You may have heard the news that Michelin is working on designs for an airless tyre. The possibility of never having to change a flat is tantalising, but the concept is still several years away. Until then, we have run flat tyres. So, what are they and how do they work?
You guessed it: run flat tyres are so named because they can be driven even if they’re punctured. They achieve this through the use of reinforced rubber that prevents the tyre from collapsing upon a sudden loss of pressure. Self-supporting tyres (SSRs) have a tougher, thicker sidewall that holds its shape upon deflation, while another type of run flat tyre has a supporting ring of hardened rubber that prevents a collapse.
What are the advantages of run flat tyres?
Firstly, the most obvious advantage: you don’t have to pull over and change the tyre straight away. Run flats are designed so that you can continue driving to a service centre and have the tyre changed safely.
The second advantage is a follow on from the first: you don’t have to change a tyre on the side of the road. Not only is this always a huge inconvenience, but it can be unsafe if there’s no wide shoulder or carpark to pull into. Run flat tyres also save you from hanging around for roadside assistance.
Thirdly, if you experience a puncture, the toughened nature of run flats lends the car greater stability. In other words, the driver will maintain greater control over car’s handling, and more able to negotiate obstacles.
Another important advantage is the reduced risk of blowouts. A blowout can occur for several reasons, including underinflated or worn tyres, too heavy a load, or a particularly nasty pothole. Whatever the cause, blowouts are sudden, frightening and dangerous. Fortunately, the reinforced sidewall of run flat tyres greatly reduces the chance of your tyre rupturing and rapidly deflating.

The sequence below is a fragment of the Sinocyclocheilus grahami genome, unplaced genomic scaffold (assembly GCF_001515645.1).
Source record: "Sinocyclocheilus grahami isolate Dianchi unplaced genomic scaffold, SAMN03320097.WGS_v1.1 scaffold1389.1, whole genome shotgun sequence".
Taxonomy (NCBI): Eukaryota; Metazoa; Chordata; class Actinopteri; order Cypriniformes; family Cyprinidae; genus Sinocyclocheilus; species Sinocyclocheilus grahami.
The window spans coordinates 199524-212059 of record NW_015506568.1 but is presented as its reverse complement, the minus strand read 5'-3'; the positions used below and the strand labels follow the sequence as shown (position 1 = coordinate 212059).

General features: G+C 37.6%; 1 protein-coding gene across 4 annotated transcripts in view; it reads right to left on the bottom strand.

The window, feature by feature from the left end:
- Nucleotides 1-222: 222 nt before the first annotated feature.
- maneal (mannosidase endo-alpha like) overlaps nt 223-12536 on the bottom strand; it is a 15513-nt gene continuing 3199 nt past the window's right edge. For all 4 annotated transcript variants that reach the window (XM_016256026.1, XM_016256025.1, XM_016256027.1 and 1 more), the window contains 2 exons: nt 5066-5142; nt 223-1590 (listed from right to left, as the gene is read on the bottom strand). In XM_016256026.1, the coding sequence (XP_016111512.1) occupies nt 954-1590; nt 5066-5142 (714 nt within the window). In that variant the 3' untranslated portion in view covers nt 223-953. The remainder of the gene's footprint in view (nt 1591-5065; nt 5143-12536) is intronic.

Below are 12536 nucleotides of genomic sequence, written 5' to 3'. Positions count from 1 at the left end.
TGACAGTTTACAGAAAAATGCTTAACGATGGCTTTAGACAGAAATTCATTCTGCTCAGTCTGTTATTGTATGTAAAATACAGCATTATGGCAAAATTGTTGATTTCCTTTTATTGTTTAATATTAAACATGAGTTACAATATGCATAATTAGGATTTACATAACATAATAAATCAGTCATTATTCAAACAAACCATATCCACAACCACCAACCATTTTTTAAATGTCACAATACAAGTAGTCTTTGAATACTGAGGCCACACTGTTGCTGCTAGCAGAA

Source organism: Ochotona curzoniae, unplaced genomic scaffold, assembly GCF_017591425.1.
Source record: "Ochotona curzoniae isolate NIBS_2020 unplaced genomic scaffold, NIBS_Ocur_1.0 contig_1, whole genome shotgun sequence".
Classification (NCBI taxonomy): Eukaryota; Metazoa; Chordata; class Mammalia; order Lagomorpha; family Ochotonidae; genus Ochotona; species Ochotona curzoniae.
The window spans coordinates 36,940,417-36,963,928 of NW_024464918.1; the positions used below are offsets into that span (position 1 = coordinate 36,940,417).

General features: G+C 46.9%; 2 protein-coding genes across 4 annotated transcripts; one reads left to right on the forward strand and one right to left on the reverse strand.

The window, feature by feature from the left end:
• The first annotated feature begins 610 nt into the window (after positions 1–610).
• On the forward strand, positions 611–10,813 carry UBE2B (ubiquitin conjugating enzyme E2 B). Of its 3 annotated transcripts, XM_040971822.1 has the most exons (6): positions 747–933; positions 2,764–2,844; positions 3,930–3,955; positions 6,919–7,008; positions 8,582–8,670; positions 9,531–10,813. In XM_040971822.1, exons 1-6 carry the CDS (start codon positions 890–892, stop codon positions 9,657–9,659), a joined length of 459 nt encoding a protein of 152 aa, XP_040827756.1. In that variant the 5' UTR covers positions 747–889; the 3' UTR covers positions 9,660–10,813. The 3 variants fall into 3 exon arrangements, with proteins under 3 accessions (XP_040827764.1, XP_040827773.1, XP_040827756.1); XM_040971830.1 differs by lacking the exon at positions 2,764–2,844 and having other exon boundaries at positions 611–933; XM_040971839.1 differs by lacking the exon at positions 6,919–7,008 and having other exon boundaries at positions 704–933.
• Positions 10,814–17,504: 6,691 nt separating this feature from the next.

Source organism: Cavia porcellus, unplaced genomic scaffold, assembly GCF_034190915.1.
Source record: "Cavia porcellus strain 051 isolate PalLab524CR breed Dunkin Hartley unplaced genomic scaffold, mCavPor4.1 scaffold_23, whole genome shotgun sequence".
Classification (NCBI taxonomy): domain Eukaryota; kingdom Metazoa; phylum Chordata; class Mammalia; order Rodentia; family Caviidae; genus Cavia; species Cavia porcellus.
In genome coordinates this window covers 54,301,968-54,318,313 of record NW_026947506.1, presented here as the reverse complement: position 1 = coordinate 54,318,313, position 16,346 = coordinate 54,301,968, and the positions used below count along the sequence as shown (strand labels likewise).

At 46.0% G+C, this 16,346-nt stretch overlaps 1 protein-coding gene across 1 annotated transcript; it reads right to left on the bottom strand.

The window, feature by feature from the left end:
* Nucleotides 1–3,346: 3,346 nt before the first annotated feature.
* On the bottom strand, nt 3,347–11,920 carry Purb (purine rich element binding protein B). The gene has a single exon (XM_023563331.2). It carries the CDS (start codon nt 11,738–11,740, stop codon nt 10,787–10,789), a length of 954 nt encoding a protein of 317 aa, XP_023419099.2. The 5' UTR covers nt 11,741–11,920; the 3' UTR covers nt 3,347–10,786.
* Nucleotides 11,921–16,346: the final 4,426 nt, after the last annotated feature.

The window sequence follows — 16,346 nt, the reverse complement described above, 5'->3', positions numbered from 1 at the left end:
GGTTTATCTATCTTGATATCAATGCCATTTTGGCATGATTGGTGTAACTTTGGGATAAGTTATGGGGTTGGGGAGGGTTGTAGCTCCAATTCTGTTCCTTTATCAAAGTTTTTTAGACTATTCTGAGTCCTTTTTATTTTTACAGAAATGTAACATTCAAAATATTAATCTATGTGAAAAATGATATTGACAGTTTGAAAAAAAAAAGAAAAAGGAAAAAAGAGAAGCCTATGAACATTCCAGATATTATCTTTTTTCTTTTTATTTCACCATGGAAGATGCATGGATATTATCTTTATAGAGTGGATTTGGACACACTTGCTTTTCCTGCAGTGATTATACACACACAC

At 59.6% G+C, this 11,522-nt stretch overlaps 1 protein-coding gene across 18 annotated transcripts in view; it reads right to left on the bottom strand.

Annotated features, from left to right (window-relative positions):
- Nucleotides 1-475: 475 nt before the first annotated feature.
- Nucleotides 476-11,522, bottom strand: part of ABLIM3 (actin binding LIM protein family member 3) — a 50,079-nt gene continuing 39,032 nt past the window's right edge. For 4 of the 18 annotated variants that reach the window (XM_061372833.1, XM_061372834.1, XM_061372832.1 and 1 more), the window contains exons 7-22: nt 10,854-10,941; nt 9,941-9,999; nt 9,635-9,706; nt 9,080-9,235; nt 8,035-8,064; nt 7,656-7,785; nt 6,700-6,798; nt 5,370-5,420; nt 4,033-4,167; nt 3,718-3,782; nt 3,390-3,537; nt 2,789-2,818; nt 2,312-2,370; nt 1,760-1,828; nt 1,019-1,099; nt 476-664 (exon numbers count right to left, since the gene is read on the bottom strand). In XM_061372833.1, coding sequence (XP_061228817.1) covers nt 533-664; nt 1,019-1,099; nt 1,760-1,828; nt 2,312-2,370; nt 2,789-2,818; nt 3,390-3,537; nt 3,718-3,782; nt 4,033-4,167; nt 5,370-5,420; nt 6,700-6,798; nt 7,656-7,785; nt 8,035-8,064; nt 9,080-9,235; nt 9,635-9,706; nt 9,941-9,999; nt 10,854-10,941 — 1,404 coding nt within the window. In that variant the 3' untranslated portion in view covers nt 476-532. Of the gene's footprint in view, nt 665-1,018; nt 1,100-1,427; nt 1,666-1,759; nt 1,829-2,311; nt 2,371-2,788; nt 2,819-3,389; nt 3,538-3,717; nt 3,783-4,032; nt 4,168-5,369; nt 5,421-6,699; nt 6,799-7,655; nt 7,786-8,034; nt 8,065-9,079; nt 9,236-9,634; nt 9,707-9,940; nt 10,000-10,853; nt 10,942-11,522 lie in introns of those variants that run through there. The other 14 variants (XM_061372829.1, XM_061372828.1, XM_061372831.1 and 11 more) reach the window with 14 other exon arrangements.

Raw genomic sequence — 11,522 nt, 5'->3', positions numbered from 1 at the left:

The fourth reason is more about convenience than safety. Because a run flat allows you to continue driving to a service centre – you guessed it – there’s no need to carry a spare tyre! Hooray for extra boot space. Plus, the reduced weight helps with fuel economy (albeit marginally).
How far can you travel on run flat tyres with a puncture?
It depends on the tyre. Manufacturers will always have guidelines for you to follow. As an example, though, the Continental Self Supporting Run flat (SSR) allows you to continue driving for up to 80 kilometres at a top speed of 80km/h. Unless you’re in the middle of nowhere, that gives you a very good chance of reaching a service centre.
Can I have both run flats and regular tyres on my car?
No, we strongly recommend that you don’t. Not all tyres behave in the same way; they have different characteristics and different handling. If you mix and match on your car, you’ll end up with unpredictable dynamics. Plus, it actually makes the car unroadworthy. So it’s all or nothing; you either have four run-flats or four normal tyres, but you cannot have a mixture.
Can I fit run flat tyres myself?
Not really. The thicker, stiffer side-walls make it almost impossible to remove and refit the tyre without a good quality tyre changing machine. Tyres such as the Continental Self Supporting Run flat are technologically advanced products which should be mounted by a certified Continental trained tyre specialist.
The walls on run flat tyres are very rigid, and so you may not even notice a puncture; for this reason, we recommend the use of a tyre pressure monitoring system (TRMS), which will alert you when there’s a loss of tyre pressure in the tyre. If a professional fits the tyre and the monitor, you’ll know all components are functioning correctly.
Can my vehicle be fitted with run flat tyres?
Depends on the make and model. Some cars have been approved by the manufacturer for SSR tyre use, some not. Bring your car in to Eastern Tyres and we’ll tell you if run flats are appropriate for you, and what type.
Here’s where you can learn more about the Continental Self Supporting Runflat.
Can run flat tyre punctures be repaired?
Yes and No! Some manufacturers allow it, but some don’t! The issue is when a run flat tyre is flat and you have been driving on it, the side-walls become damaged.
If there is any evidence of ‘creasing’, ‘cracking’ or deposits of rubber inside the tyre, then a repair must not be carried out as these are signs that the tyre has been running at very low or zero pressure for an extended amount of time. If there are none of these signs above, then it is generally okay to proceed with the repair.
This table outlines each tyre manufacturer’s ruling on repairing run flat tyres
|MANUFACTURER||REPAIR POLICY||ADDITIONAL PROVISIONS|
|Bridgestone||Permitted||Only if 15 PSI maintained|
|Continental||Does not recommend||Invalidates subsequent warranties|
|Goodyear||Permitted||One repair maximum for H-rated & greater speed ratings|
|Michelin||Permitted||One repair maximum|
|Pirelli||Not endorsed||Refer to company’s road hazard program|